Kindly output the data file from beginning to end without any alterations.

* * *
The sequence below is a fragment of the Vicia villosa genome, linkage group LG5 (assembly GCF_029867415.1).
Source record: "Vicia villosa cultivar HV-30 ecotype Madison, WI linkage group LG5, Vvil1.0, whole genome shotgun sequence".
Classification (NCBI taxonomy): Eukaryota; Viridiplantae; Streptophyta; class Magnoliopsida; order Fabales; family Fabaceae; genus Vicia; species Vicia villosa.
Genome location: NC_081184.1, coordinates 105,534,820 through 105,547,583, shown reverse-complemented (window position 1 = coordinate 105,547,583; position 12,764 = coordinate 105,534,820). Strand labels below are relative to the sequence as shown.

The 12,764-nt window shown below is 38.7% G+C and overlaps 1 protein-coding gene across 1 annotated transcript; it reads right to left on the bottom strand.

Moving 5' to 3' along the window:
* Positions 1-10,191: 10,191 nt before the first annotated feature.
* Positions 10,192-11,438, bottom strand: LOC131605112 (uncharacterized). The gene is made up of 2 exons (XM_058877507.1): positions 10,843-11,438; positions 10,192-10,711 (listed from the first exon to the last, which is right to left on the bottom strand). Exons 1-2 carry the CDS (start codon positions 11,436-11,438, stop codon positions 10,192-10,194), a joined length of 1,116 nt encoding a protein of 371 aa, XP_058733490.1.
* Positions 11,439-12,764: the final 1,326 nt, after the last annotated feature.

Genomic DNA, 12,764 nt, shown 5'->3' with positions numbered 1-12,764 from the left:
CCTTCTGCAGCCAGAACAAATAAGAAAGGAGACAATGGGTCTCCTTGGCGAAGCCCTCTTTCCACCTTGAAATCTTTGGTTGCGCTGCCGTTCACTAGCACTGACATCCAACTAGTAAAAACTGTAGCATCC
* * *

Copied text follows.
The sequence below is a fragment of the Vicia villosa genome, linkage group LG5 (assembly GCF_029867415.1).
Source record: "Vicia villosa cultivar HV-30 ecotype Madison, WI linkage group LG5, Vvil1.0, whole genome shotgun sequence".
Classification (NCBI taxonomy): Eukaryota; Viridiplantae; Streptophyta; class Magnoliopsida; order Fabales; family Fabaceae; genus Vicia; species Vicia villosa.
Genome location: NC_081184.1, coordinates 105,534,820 through 105,547,583, shown reverse-complemented (window position 1 = coordinate 105,547,583; position 12,764 = coordinate 105,534,820). Strand labels below are relative to the sequence as shown.

The 12,764-nt window shown below is 38.7% G+C and overlaps 1 protein-coding gene across 1 annotated transcript; it reads right to left on the bottom strand.

Moving 5' to 3' along the window:
* Positions 1-10,191: 10,191 nt before the first annotated feature.
* Positions 10,192-11,438, bottom strand: LOC131605112 (uncharacterized). The gene is made up of 2 exons (XM_058877507.1): positions 10,843-11,438; positions 10,192-10,711 (listed from the first exon to the last, which is right to left on the bottom strand). Exons 1-2 carry the CDS (start codon positions 11,436-11,438, stop codon positions 10,192-10,194), a joined length of 1,116 nt encoding a protein of 371 aa, XP_058733490.1.
* Positions 11,439-12,764: the final 1,326 nt, after the last annotated feature.

Genomic DNA, 12,764 nt, shown 5'->3' with positions numbered 1-12,764 from the left:
CCTTCTGCAGCCAGAACAAATAAGAAAGGAGACAATGGGTCTCCTTGGCGAAGCCCTCTTTCCACCTTGAAATCTTTGGTTGCGCTGCCGTTCACTAGCACTGACATCCAACTAGTAAAAACTGTAGCATCC